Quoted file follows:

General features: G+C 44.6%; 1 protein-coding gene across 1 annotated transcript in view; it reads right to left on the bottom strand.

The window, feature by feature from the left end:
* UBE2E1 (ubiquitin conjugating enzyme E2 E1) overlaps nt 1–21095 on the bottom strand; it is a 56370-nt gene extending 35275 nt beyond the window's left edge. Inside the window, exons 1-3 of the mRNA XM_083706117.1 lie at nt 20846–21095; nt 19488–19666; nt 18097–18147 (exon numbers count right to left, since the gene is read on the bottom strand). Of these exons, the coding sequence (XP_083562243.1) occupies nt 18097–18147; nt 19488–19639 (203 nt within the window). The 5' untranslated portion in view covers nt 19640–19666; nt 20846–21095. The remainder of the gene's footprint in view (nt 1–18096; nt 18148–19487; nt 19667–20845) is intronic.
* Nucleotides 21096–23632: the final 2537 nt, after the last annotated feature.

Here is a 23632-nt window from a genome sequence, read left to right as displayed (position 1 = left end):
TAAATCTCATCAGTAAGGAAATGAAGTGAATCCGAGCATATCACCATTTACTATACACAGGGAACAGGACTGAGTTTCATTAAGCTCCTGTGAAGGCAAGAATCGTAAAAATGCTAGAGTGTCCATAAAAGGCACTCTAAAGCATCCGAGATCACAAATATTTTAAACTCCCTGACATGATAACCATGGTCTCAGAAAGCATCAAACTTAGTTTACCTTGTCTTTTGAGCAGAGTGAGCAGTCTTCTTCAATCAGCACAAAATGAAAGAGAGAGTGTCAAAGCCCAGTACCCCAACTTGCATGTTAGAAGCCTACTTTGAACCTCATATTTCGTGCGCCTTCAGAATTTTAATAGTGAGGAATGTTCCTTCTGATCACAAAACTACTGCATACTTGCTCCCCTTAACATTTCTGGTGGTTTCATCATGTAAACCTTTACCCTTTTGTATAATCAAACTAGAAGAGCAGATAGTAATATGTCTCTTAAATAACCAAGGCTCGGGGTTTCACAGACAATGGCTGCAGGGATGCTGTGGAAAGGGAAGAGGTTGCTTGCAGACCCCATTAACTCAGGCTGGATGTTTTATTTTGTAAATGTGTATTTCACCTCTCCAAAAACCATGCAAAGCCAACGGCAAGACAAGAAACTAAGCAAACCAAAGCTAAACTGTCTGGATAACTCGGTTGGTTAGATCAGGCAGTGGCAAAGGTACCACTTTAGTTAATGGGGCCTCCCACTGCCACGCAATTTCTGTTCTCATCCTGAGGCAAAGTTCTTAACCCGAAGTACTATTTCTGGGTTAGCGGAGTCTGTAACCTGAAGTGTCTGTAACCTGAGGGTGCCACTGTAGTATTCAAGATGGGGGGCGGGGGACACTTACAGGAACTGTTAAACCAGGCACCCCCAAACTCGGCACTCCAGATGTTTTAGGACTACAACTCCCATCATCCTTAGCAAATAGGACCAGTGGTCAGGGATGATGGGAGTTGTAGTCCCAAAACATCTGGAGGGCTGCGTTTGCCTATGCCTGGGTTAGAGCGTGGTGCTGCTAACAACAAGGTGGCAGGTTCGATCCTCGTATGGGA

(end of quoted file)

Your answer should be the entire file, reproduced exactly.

General features: G+C 44.6%; 1 protein-coding gene across 1 annotated transcript in view; it reads right to left on the bottom strand.

The window, feature by feature from the left end:
* UBE2E1 (ubiquitin conjugating enzyme E2 E1) overlaps nt 1–21095 on the bottom strand; it is a 56370-nt gene extending 35275 nt beyond the window's left edge. Inside the window, exons 1-3 of the mRNA XM_083706117.1 lie at nt 20846–21095; nt 19488–19666; nt 18097–18147 (exon numbers count right to left, since the gene is read on the bottom strand). Of these exons, the coding sequence (XP_083562243.1) occupies nt 18097–18147; nt 19488–19639 (203 nt within the window). The 5' untranslated portion in view covers nt 19640–19666; nt 20846–21095. The remainder of the gene's footprint in view (nt 1–18096; nt 18148–19487; nt 19667–20845) is intronic.
* Nucleotides 21096–23632: the final 2537 nt, after the last annotated feature.

Here is a 23632-nt window from a genome sequence, read left to right as displayed (position 1 = left end):
TAAATCTCATCAGTAAGGAAATGAAGTGAATCCGAGCATATCACCATTTACTATACACAGGGAACAGGACTGAGTTTCATTAAGCTCCTGTGAAGGCAAGAATCGTAAAAATGCTAGAGTGTCCATAAAAGGCACTCTAAAGCATCCGAGATCACAAATATTTTAAACTCCCTGACATGATAACCATGGTCTCAGAAAGCATCAAACTTAGTTTACCTTGTCTTTTGAGCAGAGTGAGCAGTCTTCTTCAATCAGCACAAAATGAAAGAGAGAGTGTCAAAGCCCAGTACCCCAACTTGCATGTTAGAAGCCTACTTTGAACCTCATATTTCGTGCGCCTTCAGAATTTTAATAGTGAGGAATGTTCCTTCTGATCACAAAACTACTGCATACTTGCTCCCCTTAACATTTCTGGTGGTTTCATCATGTAAACCTTTACCCTTTTGTATAATCAAACTAGAAGAGCAGATAGTAATATGTCTCTTAAATAACCAAGGCTCGGGGTTTCACAGACAATGGCTGCAGGGATGCTGTGGAAAGGGAAGAGGTTGCTTGCAGACCCCATTAACTCAGGCTGGATGTTTTATTTTGTAAATGTGTATTTCACCTCTCCAAAAACCATGCAAAGCCAACGGCAAGACAAGAAACTAAGCAAACCAAAGCTAAACTGTCTGGATAACTCGGTTGGTTAGATCAGGCAGTGGCAAAGGTACCACTTTAGTTAATGGGGCCTCCCACTGCCACGCAATTTCTGTTCTCATCCTGAGGCAAAGTTCTTAACCCGAAGTACTATTTCTGGGTTAGCGGAGTCTGTAACCTGAAGTGTCTGTAACCTGAGGGTGCCACTGTAGTATTCAAGATGGGGGGCGGGGGACACTTACAGGAACTGTTAAACCAGGCACCCCCAAACTCGGCACTCCAGATGTTTTAGGACTACAACTCCCATCATCCTTAGCAAATAGGACCAGTGGTCAGGGATGATGGGAGTTGTAGTCCCAAAACATCTGGAGGGCTGCGTTTGCCTATGCCTGGGTTAGAGCGTGGTGCTGCTAACAACAAGGTGGCAGGTTCGATCCTCGTATGGGA